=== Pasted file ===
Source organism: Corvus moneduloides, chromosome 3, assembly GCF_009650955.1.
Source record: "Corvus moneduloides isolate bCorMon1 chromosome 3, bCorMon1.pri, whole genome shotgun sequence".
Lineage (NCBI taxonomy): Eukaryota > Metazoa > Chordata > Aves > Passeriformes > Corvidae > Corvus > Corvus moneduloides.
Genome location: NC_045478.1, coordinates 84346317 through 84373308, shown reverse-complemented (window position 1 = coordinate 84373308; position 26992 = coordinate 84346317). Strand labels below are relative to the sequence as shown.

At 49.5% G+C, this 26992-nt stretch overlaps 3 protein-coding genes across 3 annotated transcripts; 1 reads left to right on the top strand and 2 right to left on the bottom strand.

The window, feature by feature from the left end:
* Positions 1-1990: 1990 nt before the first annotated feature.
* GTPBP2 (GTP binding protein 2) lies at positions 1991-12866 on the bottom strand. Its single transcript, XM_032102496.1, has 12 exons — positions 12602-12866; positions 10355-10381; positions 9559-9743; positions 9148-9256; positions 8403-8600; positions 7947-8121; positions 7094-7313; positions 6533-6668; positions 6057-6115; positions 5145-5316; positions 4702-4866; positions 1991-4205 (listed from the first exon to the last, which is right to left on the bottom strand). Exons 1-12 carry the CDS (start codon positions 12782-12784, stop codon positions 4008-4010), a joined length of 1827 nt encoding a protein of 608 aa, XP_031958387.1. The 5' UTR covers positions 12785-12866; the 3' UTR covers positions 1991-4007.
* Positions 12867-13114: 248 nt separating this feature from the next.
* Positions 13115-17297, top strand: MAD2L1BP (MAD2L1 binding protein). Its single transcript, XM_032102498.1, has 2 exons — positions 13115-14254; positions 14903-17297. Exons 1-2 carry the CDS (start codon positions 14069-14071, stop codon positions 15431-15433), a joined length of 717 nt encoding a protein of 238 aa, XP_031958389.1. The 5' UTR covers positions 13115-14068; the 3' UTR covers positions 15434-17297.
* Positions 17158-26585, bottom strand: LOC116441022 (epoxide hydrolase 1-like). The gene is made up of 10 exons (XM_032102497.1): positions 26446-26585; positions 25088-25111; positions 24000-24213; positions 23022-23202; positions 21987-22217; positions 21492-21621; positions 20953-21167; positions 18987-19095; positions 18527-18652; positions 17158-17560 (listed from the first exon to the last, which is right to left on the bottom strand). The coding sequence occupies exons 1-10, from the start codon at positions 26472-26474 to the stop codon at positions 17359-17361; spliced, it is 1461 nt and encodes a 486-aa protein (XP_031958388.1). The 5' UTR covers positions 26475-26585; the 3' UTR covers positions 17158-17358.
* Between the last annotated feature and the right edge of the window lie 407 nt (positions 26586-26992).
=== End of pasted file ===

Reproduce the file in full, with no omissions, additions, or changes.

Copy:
Source organism: Corvus moneduloides, chromosome 3, assembly GCF_009650955.1.
Source record: "Corvus moneduloides isolate bCorMon1 chromosome 3, bCorMon1.pri, whole genome shotgun sequence".
Lineage (NCBI taxonomy): Eukaryota > Metazoa > Chordata > Aves > Passeriformes > Corvidae > Corvus > Corvus moneduloides.
Genome location: NC_045478.1, coordinates 84346317 through 84373308, shown reverse-complemented (window position 1 = coordinate 84373308; position 26992 = coordinate 84346317). Strand labels below are relative to the sequence as shown.

At 49.5% G+C, this 26992-nt stretch overlaps 3 protein-coding genes across 3 annotated transcripts; 1 reads left to right on the top strand and 2 right to left on the bottom strand.

The window, feature by feature from the left end:
* Positions 1-1990: 1990 nt before the first annotated feature.
* GTPBP2 (GTP binding protein 2) lies at positions 1991-12866 on the bottom strand. Its single transcript, XM_032102496.1, has 12 exons — positions 12602-12866; positions 10355-10381; positions 9559-9743; positions 9148-9256; positions 8403-8600; positions 7947-8121; positions 7094-7313; positions 6533-6668; positions 6057-6115; positions 5145-5316; positions 4702-4866; positions 1991-4205 (listed from the first exon to the last, which is right to left on the bottom strand). Exons 1-12 carry the CDS (start codon positions 12782-12784, stop codon positions 4008-4010), a joined length of 1827 nt encoding a protein of 608 aa, XP_031958387.1. The 5' UTR covers positions 12785-12866; the 3' UTR covers positions 1991-4007.
* Positions 12867-13114: 248 nt separating this feature from the next.
* Positions 13115-17297, top strand: MAD2L1BP (MAD2L1 binding protein). Its single transcript, XM_032102498.1, has 2 exons — positions 13115-14254; positions 14903-17297. Exons 1-2 carry the CDS (start codon positions 14069-14071, stop codon positions 15431-15433), a joined length of 717 nt encoding a protein of 238 aa, XP_031958389.1. The 5' UTR covers positions 13115-14068; the 3' UTR covers positions 15434-17297.
* Positions 17158-26585, bottom strand: LOC116441022 (epoxide hydrolase 1-like). The gene is made up of 10 exons (XM_032102497.1): positions 26446-26585; positions 25088-25111; positions 24000-24213; positions 23022-23202; positions 21987-22217; positions 21492-21621; positions 20953-21167; positions 18987-19095; positions 18527-18652; positions 17158-17560 (listed from the first exon to the last, which is right to left on the bottom strand). The coding sequence occupies exons 1-10, from the start codon at positions 26472-26474 to the stop codon at positions 17359-17361; spliced, it is 1461 nt and encodes a 486-aa protein (XP_031958388.1). The 5' UTR covers positions 26475-26585; the 3' UTR covers positions 17158-17358.
* Between the last annotated feature and the right edge of the window lie 407 nt (positions 26586-26992).